Now it comes time to "re-write" the novel. My process is this:

I read the novel, and as I read it, I'm now thinking of the additional 6 or 7 new novels I've written for the series since writing this one I'm now editing. I'll realize "Wait... did I have him doing this in that one? But I have him doing that over here in this one instead. That's not right. He can't do both. Can he? I gotta change one of these."

I'm now off to read the novels already published, read the drafts written before the one I'm editing, read the drafts written after the one I'm editing, and am now writing new scenes for this draft, in order to match up the chronology and consistency of the series as a whole. I'm now looking for plot holes and lose ends to tie up. I'm looking for places where what he did in the already published volume 22 does not match up with the now being edited volume 122. I'm writing new scenes to fix these inconsistencies and making old story lines match up with new story lines.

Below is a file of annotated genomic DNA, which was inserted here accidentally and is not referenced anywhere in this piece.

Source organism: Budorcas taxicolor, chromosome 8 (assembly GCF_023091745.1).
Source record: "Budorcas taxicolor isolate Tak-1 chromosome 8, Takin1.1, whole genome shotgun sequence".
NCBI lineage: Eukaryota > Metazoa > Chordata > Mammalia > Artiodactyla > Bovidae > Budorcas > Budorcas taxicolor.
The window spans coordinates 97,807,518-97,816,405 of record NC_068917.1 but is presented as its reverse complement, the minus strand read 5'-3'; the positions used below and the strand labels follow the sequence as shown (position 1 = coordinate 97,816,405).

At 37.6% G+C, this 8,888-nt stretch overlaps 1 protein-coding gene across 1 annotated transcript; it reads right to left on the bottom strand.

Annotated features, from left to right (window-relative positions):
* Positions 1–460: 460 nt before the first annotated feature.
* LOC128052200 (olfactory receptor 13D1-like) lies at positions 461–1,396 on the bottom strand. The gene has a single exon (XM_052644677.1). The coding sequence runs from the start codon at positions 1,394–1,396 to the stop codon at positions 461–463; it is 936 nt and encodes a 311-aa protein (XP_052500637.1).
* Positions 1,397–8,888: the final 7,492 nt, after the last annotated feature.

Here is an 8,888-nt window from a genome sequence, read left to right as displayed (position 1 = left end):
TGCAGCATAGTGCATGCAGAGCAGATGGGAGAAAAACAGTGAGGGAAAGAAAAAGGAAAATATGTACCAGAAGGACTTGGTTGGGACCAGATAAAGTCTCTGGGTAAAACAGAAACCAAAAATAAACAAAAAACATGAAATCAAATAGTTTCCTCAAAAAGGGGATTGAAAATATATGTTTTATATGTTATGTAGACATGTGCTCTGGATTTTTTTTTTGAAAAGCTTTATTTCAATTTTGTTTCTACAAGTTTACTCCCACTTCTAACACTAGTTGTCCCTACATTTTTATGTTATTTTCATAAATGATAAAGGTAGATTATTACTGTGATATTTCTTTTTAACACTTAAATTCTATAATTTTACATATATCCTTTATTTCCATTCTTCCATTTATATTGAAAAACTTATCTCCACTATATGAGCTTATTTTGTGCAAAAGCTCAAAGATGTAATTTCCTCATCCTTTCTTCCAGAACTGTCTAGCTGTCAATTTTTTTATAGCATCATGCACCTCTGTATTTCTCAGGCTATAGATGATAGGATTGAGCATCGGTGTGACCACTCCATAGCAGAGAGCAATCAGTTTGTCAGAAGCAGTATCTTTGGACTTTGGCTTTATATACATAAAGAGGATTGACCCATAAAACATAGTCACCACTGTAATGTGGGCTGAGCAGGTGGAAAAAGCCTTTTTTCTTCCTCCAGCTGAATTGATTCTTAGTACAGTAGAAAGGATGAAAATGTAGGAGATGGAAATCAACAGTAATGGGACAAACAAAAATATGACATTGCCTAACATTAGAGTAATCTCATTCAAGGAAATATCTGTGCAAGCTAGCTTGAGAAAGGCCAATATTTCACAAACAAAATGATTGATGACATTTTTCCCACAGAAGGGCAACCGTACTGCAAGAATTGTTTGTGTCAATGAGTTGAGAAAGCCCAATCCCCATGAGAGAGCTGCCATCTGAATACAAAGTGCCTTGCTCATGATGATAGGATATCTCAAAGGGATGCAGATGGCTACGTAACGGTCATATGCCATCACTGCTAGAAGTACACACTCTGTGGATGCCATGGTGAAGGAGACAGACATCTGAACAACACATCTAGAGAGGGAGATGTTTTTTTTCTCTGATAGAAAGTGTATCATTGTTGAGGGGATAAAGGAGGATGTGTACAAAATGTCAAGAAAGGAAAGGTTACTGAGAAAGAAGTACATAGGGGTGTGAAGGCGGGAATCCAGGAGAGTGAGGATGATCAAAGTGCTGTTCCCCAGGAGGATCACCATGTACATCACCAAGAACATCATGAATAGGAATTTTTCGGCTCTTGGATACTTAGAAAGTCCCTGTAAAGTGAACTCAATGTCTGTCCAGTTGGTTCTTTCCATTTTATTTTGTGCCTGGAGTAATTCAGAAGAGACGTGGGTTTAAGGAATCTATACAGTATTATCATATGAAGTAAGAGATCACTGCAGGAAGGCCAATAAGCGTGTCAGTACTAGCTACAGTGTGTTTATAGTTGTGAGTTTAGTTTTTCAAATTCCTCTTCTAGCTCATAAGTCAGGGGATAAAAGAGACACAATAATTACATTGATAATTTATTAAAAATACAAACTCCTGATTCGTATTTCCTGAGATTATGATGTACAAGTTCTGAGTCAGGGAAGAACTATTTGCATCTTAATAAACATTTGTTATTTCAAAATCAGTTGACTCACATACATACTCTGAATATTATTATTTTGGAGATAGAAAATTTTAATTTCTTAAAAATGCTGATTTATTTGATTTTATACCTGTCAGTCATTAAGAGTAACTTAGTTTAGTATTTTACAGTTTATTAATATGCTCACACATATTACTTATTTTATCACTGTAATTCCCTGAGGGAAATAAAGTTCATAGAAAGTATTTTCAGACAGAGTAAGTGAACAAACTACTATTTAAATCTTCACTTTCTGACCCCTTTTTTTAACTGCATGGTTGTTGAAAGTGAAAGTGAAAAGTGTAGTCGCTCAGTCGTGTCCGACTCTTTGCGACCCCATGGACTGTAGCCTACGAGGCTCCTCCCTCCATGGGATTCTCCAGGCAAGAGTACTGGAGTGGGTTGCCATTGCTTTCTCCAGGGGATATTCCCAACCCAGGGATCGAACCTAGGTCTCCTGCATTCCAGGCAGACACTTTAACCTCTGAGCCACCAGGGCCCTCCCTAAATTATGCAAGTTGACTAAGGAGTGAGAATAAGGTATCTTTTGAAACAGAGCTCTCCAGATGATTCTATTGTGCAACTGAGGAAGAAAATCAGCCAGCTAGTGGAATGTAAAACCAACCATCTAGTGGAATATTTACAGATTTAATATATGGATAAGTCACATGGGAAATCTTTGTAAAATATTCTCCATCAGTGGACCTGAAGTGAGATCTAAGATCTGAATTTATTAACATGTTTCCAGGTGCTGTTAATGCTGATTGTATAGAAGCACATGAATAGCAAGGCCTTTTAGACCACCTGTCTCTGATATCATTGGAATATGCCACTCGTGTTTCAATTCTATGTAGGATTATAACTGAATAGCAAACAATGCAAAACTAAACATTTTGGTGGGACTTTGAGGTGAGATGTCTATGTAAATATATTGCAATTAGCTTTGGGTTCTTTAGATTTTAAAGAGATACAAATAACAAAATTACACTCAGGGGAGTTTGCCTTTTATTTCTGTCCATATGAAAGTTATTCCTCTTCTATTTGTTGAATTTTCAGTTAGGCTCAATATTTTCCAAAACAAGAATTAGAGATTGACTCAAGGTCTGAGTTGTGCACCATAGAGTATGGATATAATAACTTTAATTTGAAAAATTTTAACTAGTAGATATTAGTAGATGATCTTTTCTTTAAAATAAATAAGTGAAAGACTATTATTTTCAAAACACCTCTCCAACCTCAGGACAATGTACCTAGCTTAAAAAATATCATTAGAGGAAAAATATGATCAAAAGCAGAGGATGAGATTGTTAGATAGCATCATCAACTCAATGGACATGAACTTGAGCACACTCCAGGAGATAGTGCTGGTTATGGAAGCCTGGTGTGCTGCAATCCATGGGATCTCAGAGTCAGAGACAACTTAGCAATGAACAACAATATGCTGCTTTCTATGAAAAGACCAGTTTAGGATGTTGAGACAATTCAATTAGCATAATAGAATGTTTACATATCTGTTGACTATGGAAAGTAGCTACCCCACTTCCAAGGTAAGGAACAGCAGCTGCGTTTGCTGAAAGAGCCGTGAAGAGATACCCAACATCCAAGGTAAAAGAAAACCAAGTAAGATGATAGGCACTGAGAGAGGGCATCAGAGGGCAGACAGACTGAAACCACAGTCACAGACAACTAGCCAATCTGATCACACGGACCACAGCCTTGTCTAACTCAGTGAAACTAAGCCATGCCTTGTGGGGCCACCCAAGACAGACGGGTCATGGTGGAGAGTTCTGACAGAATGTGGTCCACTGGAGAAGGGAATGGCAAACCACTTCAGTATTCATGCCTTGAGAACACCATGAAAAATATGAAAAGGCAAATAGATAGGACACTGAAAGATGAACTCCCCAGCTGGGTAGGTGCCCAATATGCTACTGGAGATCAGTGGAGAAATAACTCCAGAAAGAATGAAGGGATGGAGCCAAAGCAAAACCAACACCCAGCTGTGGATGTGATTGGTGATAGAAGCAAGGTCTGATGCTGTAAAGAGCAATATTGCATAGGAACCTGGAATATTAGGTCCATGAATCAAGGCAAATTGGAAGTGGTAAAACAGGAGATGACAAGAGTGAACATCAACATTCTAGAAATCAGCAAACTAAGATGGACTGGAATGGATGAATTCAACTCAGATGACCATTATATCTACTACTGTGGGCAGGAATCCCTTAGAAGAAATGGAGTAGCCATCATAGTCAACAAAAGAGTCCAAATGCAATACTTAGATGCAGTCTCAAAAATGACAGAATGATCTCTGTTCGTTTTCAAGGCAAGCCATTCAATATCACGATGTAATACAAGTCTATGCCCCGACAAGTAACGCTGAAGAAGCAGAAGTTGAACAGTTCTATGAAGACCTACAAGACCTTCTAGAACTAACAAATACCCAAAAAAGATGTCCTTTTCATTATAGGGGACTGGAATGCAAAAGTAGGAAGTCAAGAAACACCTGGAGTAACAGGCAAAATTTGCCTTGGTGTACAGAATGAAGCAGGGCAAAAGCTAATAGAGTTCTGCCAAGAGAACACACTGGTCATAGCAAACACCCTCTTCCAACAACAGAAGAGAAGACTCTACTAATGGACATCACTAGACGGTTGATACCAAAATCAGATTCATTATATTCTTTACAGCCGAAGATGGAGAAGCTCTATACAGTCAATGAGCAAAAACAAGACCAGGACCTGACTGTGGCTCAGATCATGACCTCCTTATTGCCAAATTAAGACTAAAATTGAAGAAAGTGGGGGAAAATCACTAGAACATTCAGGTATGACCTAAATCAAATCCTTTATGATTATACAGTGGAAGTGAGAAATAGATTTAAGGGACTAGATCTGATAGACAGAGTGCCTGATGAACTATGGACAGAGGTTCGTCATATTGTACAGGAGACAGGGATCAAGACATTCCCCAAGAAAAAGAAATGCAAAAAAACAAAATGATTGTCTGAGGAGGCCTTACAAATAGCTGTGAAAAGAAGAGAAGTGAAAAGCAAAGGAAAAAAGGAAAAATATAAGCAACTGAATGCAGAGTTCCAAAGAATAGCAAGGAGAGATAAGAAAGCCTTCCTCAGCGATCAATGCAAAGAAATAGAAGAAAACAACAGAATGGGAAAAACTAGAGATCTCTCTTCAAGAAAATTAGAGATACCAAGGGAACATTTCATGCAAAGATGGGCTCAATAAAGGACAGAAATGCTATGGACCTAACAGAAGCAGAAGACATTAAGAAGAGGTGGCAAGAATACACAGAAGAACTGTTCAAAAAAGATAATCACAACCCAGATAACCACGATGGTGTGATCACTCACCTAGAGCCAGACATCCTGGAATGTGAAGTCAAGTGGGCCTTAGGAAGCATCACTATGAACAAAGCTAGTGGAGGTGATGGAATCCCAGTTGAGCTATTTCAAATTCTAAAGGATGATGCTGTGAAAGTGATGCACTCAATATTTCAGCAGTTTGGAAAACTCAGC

Keep in mind that the series in question, was started in 1978, has 130+ novels already published, and has a grand total of 275 novels in the series already started, with me currently working on 81 volumes in various stages of completion. And the way I write this series, it'll likely pass 400+ novels published over the next couple of decades, seeing how I have no plans to ever stop writing it, am writing new novels (150k to 300k words each) at a rate of 10 to 12 a year, and will probably keep right on writing into my 90s.

As I am doing this consistency checking process, I'm also STILL asking those "What if?" questions and so, new scenes start being written into the story, often resulting in very dramatic changes in the story line. I consider the 70k first draft to be nothing but a bare bones skeleton, completely lacking in meat, and this process of writing new scenes to answer the "What ifs?" to be the process of fleshing out the story and putting meat on the bones. So in an essence the first draft was actually an outline written in story form, and it is now evolving into the true story that will go on to be published.